The Jakarta Post Writer’s Series 2017 Event

This weekend, I was fortunate enough to attend the Writer’s Series event held by The Jakarta Post Writing Center.

It was a two-days event, and the first day was a free whole day public seminar at The Kasablanka with many local and international speakers, such as M. Aan Mansyur and Endy Bayuni (The Jakarta Post Editor-in-Chief), Xu Xi, Robin Hemley, Lawrence Ypil, and Dai Fan, who were more than happy to share their thoughts and works on writing. Many topics were covered in this event, ranging from fiction to journalism to feminism.

During the “In the Works” section, the speakers shared their current/ upcoming/ best-selling works, and it was fun to hear stories, poems, memoirs being read to you directly by the authors. I really cannot tell which one was my favorite, because they were all nice and I am thinking of buying their books once they are available in the bookstores.

The second-day event featured premium workshops which are held at The Jakarta Post office and cost Rp 2.2 million per course. I was really lucky to get a free seat from Jakarta Book Club to attend a three-hour workshop on “Truth and Fiction” by Xu Xi and Robin Hemley.

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Robin was in charge for the first section. The first exercise was a sensory visual observation activity. He instructed us to close our eyes and, after that — while our eyes were still closed — he asked us to describe all the things inside our discussion room. It was interesting to know that many of us can remember the details of the room, for instance, the size of the room which was quite small and the low, waffle-like ceiling.

The second exercise from Robin was to write about a real photograph that we see a lot every day and a notable memory we had in the past. We need to write down about the photograph and the memory as clear as possible, read it out loud to others, and let them guess whether the story was based on a memory or a photograph. You did well if you can fool the audience. The trick is how to play with the details and the way you embed your emotions into the writings to make it as detailed as a photograph — although it was a memory — and as emotional as a memory — even though it was actually a flat photograph.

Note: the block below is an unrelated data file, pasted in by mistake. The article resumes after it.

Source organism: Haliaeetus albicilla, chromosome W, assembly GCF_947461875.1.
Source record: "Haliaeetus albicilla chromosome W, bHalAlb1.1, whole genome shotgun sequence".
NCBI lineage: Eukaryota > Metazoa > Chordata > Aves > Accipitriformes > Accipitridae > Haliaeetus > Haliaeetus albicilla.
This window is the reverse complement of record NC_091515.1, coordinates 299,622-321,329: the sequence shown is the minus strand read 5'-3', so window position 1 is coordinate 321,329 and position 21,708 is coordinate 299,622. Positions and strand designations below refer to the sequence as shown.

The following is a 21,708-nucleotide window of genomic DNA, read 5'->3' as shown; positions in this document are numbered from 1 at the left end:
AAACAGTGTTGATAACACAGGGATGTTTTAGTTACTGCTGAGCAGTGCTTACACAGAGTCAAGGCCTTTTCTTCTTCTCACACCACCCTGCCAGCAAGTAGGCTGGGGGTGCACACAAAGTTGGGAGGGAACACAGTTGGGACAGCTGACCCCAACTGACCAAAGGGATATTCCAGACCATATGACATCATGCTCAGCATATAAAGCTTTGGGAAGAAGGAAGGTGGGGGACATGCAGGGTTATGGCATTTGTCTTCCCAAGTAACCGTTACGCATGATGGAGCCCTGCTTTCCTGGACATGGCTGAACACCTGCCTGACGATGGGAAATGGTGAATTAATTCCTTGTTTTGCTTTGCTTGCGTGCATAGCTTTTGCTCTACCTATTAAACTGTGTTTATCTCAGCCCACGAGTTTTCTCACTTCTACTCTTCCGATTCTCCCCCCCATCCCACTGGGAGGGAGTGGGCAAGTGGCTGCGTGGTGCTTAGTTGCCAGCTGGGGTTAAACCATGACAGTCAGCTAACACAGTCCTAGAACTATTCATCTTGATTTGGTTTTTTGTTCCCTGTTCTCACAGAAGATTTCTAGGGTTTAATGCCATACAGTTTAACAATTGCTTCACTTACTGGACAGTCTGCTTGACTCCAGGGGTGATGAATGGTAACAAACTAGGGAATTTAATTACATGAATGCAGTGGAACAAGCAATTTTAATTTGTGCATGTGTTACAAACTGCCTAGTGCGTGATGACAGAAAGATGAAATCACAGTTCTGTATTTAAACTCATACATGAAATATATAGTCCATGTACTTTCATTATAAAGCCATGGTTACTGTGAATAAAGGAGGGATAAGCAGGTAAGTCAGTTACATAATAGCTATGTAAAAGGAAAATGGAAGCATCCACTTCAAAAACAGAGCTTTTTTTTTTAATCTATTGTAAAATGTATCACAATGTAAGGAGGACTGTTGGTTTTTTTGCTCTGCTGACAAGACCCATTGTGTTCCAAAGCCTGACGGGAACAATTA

Xu Xi led the second section and she asked us to write down about the story of our life in 150-200 words, describing who we are, a remarkable event in our life, why that event was memorable, and the place where the event happened. Everything must be factual.

In the last exercise, Xu Xi shared “4 Ps” in writing:

  • Person(s)
  • Plot
  • Perspective (the “why” of the story)
  • Place

Later on, she instructed us to fictionalize our factual story by changing any of the “Ps” and see how it changed the whole thing. The easiest one was to change the “Person” element, and if you changed the “Plot”, you really need to rewrite the whole story, but that what makes writing so interesting.

I have learned a lot of new things from the public seminars and especially from the workshop — too bad it was only 3 hours! I am looking forward to attending other events hosted by The Jakarta Post Writing Center. Thank you very much to Jakarta Book Club for the opportunity to attend the fantastic workshop!

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